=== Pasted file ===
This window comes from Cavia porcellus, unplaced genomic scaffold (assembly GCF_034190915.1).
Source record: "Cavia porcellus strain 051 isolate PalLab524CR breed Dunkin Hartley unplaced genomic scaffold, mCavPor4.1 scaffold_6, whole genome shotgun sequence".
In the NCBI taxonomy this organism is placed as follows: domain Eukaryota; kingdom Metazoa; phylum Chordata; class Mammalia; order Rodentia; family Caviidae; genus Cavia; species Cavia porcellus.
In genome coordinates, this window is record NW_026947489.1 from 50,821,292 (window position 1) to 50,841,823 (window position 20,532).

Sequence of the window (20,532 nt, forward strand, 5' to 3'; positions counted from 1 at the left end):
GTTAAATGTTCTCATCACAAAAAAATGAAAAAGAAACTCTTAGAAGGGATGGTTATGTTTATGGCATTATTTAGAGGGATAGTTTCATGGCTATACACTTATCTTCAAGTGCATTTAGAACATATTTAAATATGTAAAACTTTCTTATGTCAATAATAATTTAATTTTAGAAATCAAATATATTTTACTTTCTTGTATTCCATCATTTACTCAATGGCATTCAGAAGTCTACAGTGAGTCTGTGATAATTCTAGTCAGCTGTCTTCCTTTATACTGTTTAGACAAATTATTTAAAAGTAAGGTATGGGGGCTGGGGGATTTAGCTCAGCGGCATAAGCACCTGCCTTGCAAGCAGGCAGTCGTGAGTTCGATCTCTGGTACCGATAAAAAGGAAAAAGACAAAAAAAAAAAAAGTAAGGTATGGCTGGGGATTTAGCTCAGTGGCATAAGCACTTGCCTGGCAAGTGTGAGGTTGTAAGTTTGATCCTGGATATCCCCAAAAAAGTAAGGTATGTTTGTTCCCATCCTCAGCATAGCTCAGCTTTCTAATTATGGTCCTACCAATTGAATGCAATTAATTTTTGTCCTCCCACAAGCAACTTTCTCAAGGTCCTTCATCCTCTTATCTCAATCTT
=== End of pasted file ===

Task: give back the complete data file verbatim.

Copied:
This window comes from Cavia porcellus, unplaced genomic scaffold (assembly GCF_034190915.1).
Source record: "Cavia porcellus strain 051 isolate PalLab524CR breed Dunkin Hartley unplaced genomic scaffold, mCavPor4.1 scaffold_6, whole genome shotgun sequence".
In the NCBI taxonomy this organism is placed as follows: domain Eukaryota; kingdom Metazoa; phylum Chordata; class Mammalia; order Rodentia; family Caviidae; genus Cavia; species Cavia porcellus.
In genome coordinates, this window is record NW_026947489.1 from 50,821,292 (window position 1) to 50,841,823 (window position 20,532).

Sequence of the window (20,532 nt, forward strand, 5' to 3'; positions counted from 1 at the left end):
GTTAAATGTTCTCATCACAAAAAAATGAAAAAGAAACTCTTAGAAGGGATGGTTATGTTTATGGCATTATTTAGAGGGATAGTTTCATGGCTATACACTTATCTTCAAGTGCATTTAGAACATATTTAAATATGTAAAACTTTCTTATGTCAATAATAATTTAATTTTAGAAATCAAATATATTTTACTTTCTTGTATTCCATCATTTACTCAATGGCATTCAGAAGTCTACAGTGAGTCTGTGATAATTCTAGTCAGCTGTCTTCCTTTATACTGTTTAGACAAATTATTTAAAAGTAAGGTATGGGGGCTGGGGGATTTAGCTCAGCGGCATAAGCACCTGCCTTGCAAGCAGGCAGTCGTGAGTTCGATCTCTGGTACCGATAAAAAGGAAAAAGACAAAAAAAAAAAAAGTAAGGTATGGCTGGGGATTTAGCTCAGTGGCATAAGCACTTGCCTGGCAAGTGTGAGGTTGTAAGTTTGATCCTGGATATCCCCAAAAAAGTAAGGTATGTTTGTTCCCATCCTCAGCATAGCTCAGCTTTCTAATTATGGTCCTACCAATTGAATGCAATTAATTTTTGTCCTCCCACAAGCAACTTTCTCAAGGTCCTTCATCCTCTTATCTCAATCTT